The trifecta of constrained funding access with rising borrowing costs, re-calibration and de-risking of loan book and a slowing economy is set to beat down growth in assets under management (AUM) of non-banks – comprising non-banking finance companies and housing finance companies – to a decadal low of 6-8% this fiscal, compared with ~15% last fiscal.
Confidence deficit of investors which was initially focused on asset-liability maturity (ALM) profile has firmly shifted to concerns over asset quality – especially for the wholesale book. With the headwinds unlikely to dissipate soon, non-banks – specifically the wholesale-focused ones without strong parentage – would need to make structural changes and reorient their business models, leading to a recalibration of their AUM mix.
Challenges continue on the liabilities side 15 months since liquidity problems surfaced, though steps by the government and regulators to support and structurally strengthen the sector have provided some relief. Overall borrowings raised between July and September 2019 were the lowest in the last four quarters since September 2018. Incremental cost of borrowings has also increased despite the interest-rate cycle turning south.
However, there is a clear differentiation between non-banks backed by strong parentage1 and those without it.
According to Gurpreet Chhatwal, President – CRISIL Ratings, “Non-banks with strong parentage - that account for ~70% of the sectoral AUM - have been less impacted on the funding front. They are likely to drive sectoral growth over the medium term.”
For standalone non-banks, the investor comfort with asset classes they operate in will dictate their access to funds at competitive rates, growth outlook and the extent of reorientation of business models. The retail-oriented non-banks are faring relatively better and funding challenges are abating here. However, wholesale-oriented ones– primarily, real estate developer financing and structured credit – remain affected more in terms of access to funds.
In terms of asset quality, delinquencies are expected to inch up, albeit marginally, for retail asset classes such as home loans and vehicle finance, which together account for more than half of the overall sectoral AUM. The economic slowdown has contributed to a cyclical uptick in delinquencies across retail segments.
In the real estate and structured credit space, delinquencies are likely to increase sharply; the real estate sector is experiencing significant headwinds while the financial flexibility of many underlying operating companies in the structured debt space has been impacted due to the overall slowdown in their business. This is likely to be accentuated further by the fact that major chunk of the loan books is under moratorium. As the moratoria lapse, slippages will manifest.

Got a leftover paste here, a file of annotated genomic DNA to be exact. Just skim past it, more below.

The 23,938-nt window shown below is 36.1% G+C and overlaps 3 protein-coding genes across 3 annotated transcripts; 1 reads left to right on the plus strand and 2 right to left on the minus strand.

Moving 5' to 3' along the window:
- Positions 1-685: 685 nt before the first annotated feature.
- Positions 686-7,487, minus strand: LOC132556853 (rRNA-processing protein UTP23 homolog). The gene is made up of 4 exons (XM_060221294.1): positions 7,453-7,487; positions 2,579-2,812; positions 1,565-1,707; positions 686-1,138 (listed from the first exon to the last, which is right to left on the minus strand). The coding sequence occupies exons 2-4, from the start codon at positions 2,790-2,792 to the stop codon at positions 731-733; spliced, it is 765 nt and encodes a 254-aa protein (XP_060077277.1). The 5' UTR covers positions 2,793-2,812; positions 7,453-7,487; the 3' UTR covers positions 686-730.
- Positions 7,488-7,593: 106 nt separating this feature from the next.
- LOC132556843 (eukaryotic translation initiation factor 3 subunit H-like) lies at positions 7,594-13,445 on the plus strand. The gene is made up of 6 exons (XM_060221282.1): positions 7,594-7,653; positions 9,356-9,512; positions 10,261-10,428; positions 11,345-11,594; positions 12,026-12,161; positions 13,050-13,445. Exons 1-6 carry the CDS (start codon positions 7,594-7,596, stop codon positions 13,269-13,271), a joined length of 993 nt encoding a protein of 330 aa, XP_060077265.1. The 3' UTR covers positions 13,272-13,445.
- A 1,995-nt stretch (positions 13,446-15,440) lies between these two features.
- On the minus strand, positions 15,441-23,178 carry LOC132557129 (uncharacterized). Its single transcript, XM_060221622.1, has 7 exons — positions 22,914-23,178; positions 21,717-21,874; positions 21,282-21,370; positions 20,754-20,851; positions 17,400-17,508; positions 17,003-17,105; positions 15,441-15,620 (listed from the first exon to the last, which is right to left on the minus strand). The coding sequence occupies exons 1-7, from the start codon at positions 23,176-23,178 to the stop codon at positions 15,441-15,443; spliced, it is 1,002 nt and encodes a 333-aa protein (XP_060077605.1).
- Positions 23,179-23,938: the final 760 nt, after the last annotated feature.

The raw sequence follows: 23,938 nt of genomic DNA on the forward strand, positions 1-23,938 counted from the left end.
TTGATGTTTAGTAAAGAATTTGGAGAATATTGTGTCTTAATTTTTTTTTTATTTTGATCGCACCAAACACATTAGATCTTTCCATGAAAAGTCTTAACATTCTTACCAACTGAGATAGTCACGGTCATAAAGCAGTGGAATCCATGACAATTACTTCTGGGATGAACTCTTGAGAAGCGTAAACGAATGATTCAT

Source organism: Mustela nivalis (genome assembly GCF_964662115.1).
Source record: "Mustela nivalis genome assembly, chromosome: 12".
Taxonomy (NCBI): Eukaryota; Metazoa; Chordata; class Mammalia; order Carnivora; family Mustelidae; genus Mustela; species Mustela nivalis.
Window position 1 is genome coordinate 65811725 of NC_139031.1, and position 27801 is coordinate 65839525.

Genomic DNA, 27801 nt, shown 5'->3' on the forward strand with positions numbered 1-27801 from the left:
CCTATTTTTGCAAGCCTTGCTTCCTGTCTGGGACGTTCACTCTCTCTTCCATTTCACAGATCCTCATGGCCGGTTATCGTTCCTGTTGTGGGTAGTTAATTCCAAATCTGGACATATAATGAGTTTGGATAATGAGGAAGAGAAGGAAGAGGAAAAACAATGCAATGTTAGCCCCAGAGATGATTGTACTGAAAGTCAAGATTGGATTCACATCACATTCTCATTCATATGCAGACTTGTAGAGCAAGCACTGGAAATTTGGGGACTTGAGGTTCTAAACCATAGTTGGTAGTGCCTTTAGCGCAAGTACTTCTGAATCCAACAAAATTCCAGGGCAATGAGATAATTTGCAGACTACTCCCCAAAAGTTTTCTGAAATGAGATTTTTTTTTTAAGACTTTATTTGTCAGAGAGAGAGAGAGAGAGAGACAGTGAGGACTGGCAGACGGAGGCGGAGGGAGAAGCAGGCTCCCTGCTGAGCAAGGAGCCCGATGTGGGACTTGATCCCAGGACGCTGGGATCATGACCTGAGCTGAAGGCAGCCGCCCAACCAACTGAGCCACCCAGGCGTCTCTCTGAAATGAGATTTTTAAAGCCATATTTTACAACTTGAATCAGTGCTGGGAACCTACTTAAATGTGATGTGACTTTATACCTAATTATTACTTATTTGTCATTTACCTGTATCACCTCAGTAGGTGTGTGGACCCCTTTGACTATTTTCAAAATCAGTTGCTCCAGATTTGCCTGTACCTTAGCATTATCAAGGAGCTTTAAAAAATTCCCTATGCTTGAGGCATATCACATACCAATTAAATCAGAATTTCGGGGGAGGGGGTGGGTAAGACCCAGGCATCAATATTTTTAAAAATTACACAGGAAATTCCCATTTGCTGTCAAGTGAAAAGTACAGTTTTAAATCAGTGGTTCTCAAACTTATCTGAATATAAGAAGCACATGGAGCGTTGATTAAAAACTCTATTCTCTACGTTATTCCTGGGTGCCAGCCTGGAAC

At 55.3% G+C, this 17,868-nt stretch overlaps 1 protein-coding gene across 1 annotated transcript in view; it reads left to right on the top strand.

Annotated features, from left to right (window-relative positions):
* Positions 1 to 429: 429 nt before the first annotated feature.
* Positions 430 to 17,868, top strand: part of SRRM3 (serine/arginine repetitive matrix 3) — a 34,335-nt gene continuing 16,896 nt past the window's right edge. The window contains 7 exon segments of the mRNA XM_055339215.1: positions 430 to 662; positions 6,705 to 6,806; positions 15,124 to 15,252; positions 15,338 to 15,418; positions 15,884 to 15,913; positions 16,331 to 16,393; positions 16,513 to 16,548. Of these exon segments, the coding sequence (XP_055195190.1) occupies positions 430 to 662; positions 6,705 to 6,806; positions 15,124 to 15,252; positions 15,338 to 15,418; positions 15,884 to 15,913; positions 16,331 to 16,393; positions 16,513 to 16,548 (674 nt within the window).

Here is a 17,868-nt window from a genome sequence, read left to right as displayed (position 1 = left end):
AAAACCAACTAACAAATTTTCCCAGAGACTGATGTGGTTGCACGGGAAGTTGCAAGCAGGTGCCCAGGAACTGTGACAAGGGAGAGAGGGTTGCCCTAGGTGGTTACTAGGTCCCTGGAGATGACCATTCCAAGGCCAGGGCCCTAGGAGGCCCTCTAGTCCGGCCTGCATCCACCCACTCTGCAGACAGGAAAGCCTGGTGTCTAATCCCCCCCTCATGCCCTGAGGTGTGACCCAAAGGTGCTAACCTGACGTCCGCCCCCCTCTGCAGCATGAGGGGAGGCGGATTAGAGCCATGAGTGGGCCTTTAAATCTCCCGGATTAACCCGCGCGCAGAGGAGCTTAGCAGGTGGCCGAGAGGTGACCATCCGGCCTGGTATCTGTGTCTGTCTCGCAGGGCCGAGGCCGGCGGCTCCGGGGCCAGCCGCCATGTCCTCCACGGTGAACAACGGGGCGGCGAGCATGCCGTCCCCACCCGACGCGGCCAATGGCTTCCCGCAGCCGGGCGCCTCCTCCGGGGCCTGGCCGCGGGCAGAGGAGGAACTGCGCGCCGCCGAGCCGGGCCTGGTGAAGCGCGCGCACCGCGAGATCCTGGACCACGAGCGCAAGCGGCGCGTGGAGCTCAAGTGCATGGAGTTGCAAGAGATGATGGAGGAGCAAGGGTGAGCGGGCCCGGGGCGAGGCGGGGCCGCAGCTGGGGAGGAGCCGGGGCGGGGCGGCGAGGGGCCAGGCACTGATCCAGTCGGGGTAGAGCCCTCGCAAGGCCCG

We believe non-banks are adapting to the changing environment and a business model reset is in order. These include:
- embracing funding-light models such as co-lending or originate-to-sell which will support retail standalone non-banks and also aid their profitability
- funding for wholesale asset classes moving to alternative investment funds or AIF structure, which can attract long-term stable resources to suit the underlying customised repayment requirements of borrowers. They may also move to a fee-based income model for managing the exposures instead of on-balance sheet lending. Their AUM is, therefore, expected to contract over the medium term
- recalibrating and de-risking of loan book – especially for the large non-banks backed by strong parents – with reduction in wholesale exposures and tightening of retail underwriting scorecards
As the transition plays out, AUM growth is likely to recover, though at an estimated 8-10% per annum between fiscals 2020 and 2022. That would still be lower than in the past.
According to Krishnan Sitaraman, Senior Director – CRISIL Ratings, “Going forward rising delinquencies will be a key monitorable for NBFCs in the light of economic slowdown. Questions are also being raised over ability of non-banks to fund balance sheets beyond a certain size purely through wholesale liabilities. In the recent past, we have seen some non-banks merge with Banks. The Reserve Bank of India also recently released guidelines for on-tap licensing of small finance banks. And this could be an option that non-banks could seriously explore to sustainably mobilise retail liabilities.”
1 Non-banks that are backed by strong corporate groups / parents or having a bank in the group.